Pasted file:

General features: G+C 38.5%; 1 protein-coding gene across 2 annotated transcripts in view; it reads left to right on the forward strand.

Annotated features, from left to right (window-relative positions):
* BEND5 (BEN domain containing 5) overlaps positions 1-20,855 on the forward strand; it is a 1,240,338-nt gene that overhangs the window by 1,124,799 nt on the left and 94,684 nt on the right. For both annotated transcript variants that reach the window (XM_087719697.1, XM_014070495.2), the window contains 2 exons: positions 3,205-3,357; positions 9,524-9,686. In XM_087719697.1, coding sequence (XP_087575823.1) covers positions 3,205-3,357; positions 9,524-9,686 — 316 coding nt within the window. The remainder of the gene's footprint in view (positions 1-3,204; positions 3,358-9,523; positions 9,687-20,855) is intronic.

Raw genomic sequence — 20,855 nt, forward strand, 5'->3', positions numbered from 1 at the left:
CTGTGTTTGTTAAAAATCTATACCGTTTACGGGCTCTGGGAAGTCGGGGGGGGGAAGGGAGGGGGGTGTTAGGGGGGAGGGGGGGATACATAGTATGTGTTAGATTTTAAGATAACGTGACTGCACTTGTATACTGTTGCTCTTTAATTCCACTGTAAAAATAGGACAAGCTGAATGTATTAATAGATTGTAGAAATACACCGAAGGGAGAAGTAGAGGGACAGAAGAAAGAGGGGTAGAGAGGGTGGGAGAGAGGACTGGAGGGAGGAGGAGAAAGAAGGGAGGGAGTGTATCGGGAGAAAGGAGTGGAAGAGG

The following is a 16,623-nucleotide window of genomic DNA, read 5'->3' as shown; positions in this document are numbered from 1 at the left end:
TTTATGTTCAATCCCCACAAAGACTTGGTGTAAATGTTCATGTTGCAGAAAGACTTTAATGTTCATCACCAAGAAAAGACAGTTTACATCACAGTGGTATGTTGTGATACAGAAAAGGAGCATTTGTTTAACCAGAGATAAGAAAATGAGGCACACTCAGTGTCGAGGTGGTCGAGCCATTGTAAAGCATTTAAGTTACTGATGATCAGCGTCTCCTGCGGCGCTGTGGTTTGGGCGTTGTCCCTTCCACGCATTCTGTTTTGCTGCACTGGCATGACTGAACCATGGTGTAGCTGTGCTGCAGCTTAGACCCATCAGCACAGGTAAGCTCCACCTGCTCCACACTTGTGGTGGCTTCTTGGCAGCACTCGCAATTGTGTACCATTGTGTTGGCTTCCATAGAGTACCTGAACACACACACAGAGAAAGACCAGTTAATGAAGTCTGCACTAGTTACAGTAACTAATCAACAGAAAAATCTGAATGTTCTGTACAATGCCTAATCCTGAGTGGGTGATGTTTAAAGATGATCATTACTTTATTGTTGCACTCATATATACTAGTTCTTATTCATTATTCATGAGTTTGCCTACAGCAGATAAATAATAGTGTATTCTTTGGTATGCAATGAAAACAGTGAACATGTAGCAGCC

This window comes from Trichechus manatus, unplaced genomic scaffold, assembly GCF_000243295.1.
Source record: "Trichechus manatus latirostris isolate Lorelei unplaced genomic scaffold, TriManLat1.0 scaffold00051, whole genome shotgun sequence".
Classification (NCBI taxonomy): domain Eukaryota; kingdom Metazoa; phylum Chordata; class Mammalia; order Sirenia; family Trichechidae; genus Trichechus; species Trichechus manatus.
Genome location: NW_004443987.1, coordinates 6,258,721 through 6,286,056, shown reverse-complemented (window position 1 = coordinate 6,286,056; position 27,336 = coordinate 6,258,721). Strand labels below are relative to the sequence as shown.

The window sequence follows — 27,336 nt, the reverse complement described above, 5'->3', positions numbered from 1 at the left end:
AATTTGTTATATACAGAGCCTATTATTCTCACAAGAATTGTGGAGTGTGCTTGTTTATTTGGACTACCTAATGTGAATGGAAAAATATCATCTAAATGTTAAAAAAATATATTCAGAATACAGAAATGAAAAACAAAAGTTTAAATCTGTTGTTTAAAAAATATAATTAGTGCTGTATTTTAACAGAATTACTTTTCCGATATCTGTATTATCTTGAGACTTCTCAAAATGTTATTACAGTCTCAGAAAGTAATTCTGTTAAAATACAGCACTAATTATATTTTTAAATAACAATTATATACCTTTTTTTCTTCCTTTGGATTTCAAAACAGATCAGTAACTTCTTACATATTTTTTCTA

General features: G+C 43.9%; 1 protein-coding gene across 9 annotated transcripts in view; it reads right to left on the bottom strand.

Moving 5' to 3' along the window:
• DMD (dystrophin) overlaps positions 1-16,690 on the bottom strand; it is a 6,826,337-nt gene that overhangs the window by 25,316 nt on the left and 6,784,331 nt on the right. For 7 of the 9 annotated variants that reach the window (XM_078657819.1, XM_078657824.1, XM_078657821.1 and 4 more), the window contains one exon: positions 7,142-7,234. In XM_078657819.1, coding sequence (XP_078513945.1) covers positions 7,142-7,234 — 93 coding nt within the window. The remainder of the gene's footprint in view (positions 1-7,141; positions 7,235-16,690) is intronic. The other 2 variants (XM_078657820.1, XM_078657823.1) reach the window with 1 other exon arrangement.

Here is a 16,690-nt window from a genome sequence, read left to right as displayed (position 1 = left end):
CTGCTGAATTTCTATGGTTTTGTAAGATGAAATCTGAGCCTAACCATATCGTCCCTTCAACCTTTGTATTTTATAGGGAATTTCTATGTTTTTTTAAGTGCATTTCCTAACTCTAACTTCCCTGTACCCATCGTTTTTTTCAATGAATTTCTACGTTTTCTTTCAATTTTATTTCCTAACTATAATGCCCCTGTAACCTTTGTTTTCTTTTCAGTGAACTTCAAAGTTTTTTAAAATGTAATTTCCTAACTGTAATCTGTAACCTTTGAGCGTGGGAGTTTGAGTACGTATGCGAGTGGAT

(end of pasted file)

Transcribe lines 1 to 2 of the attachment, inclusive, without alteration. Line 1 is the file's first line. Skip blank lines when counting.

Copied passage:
General features: G+C 38.5%; 1 protein-coding gene across 2 annotated transcripts in view; it reads left to right on the forward strand.

Annotated features, from left to right (window-relative positions):